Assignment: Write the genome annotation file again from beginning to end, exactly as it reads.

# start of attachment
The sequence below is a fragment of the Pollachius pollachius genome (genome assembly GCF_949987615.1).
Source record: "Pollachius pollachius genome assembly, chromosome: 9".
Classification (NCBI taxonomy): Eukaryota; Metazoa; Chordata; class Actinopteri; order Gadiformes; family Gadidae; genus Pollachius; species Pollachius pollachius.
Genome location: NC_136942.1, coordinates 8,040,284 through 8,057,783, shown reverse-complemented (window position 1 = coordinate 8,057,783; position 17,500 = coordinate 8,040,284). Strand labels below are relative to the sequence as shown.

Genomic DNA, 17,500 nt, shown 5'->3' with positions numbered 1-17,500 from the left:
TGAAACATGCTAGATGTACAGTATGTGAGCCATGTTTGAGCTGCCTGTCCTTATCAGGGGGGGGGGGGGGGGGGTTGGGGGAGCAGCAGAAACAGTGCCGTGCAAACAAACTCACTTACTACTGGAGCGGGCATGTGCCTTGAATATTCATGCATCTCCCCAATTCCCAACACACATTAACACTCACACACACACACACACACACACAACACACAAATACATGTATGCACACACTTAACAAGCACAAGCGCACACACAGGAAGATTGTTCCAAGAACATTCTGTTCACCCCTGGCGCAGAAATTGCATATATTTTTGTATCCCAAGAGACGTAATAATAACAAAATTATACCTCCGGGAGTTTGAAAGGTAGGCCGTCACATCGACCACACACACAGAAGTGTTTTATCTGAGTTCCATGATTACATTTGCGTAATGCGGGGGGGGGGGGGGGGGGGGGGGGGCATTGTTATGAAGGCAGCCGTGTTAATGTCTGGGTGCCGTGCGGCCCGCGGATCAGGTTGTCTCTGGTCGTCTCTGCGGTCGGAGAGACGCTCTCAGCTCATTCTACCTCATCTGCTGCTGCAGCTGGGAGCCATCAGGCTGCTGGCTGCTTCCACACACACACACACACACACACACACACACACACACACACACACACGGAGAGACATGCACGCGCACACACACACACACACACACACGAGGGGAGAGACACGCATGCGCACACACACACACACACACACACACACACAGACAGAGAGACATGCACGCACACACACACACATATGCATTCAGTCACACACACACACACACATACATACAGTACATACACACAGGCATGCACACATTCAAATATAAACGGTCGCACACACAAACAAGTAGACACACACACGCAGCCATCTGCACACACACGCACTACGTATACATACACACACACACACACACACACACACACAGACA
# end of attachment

The sequence below is a fragment of the Pollachius pollachius genome (genome assembly GCF_949987615.1).
Source record: "Pollachius pollachius genome assembly, chromosome: 9".
Classification (NCBI taxonomy): Eukaryota; Metazoa; Chordata; class Actinopteri; order Gadiformes; family Gadidae; genus Pollachius; species Pollachius pollachius.
Genome location: NC_136942.1, coordinates 8,040,284 through 8,057,783, shown reverse-complemented (window position 1 = coordinate 8,057,783; position 17,500 = coordinate 8,040,284). Strand labels below are relative to the sequence as shown.

Genomic DNA, 17,500 nt, shown 5'->3' with positions numbered 1-17,500 from the left:
TGAAACATGCTAGATGTACAGTATGTGAGCCATGTTTGAGCTGCCTGTCCTTATCAGGGGGGGGGGGGGGGGGGTTGGGGGAGCAGCAGAAACAGTGCCGTGCAAACAAACTCACTTACTACTGGAGCGGGCATGTGCCTTGAATATTCATGCATCTCCCCAATTCCCAACACACATTAACACTCACACACACACACACACACACACAACACACAAATACATGTATGCACACACTTAACAAGCACAAGCGCACACACAGGAAGATTGTTCCAAGAACATTCTGTTCACCCCTGGCGCAGAAATTGCATATATTTTTGTATCCCAAGAGACGTAATAATAACAAAATTATACCTCCGGGAGTTTGAAAGGTAGGCCGTCACATCGACCACACACACAGAAGTGTTTTATCTGAGTTCCATGATTACATTTGCGTAATGCGGGGGGGGGGGGGGGGGGGGGGGGGCATTGTTATGAAGGCAGCCGTGTTAATGTCTGGGTGCCGTGCGGCCCGCGGATCAGGTTGTCTCTGGTCGTCTCTGCGGTCGGAGAGACGCTCTCAGCTCATTCTACCTCATCTGCTGCTGCAGCTGGGAGCCATCAGGCTGCTGGCTGCTTCCACACACACACACACACACACACACACACACACACACACACACACACGGAGAGACATGCACGCGCACACACACACACACACACACACGAGGGGAGAGACACGCATGCGCACACACACACACACACACACACACACACAGACAGAGAGACATGCACGCACACACACACACATATGCATTCAGTCACACACACACACACACATACATACAGTACATACACACAGGCATGCACACATTCAAATATAAACGGTCGCACACACAAACAAGTAGACACACACACGCAGCCATCTGCACACACACGCACTACGTATACATACACACACACACACACACACACACACACAGACA